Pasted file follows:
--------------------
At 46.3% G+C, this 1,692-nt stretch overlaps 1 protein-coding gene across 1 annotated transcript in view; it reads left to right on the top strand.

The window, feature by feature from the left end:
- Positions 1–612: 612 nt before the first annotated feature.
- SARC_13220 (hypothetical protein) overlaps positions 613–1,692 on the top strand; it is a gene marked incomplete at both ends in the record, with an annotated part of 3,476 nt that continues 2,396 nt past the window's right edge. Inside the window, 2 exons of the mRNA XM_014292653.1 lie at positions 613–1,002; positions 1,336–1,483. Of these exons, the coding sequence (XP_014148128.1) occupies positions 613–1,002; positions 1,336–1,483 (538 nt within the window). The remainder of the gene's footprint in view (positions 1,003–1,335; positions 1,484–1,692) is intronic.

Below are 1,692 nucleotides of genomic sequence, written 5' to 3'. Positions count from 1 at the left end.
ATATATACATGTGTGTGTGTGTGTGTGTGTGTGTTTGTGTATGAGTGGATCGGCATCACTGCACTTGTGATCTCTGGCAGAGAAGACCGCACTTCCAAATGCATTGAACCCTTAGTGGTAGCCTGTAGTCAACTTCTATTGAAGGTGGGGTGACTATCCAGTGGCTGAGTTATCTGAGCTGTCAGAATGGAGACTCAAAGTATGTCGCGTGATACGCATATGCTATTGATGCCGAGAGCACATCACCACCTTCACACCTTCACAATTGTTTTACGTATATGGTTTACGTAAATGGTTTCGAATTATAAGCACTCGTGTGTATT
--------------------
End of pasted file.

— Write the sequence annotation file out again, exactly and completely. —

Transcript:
At 46.3% G+C, this 1,692-nt stretch overlaps 1 protein-coding gene across 1 annotated transcript in view; it reads left to right on the top strand.

The window, feature by feature from the left end:
- Positions 1–612: 612 nt before the first annotated feature.
- SARC_13220 (hypothetical protein) overlaps positions 613–1,692 on the top strand; it is a gene marked incomplete at both ends in the record, with an annotated part of 3,476 nt that continues 2,396 nt past the window's right edge. Inside the window, 2 exons of the mRNA XM_014292653.1 lie at positions 613–1,002; positions 1,336–1,483. Of these exons, the coding sequence (XP_014148128.1) occupies positions 613–1,002; positions 1,336–1,483 (538 nt within the window). The remainder of the gene's footprint in view (positions 1,003–1,335; positions 1,484–1,692) is intronic.

Below are 1,692 nucleotides of genomic sequence, written 5' to 3'. Positions count from 1 at the left end.
ATATATACATGTGTGTGTGTGTGTGTGTGTGTGTTTGTGTATGAGTGGATCGGCATCACTGCACTTGTGATCTCTGGCAGAGAAGACCGCACTTCCAAATGCATTGAACCCTTAGTGGTAGCCTGTAGTCAACTTCTATTGAAGGTGGGGTGACTATCCAGTGGCTGAGTTATCTGAGCTGTCAGAATGGAGACTCAAAGTATGTCGCGTGATACGCATATGCTATTGATGCCGAGAGCACATCACCACCTTCACACCTTCACAATTGTTTTACGTATATGGTTTACGTAAATGGTTTCGAATTATAAGCACTCGTGTGTATT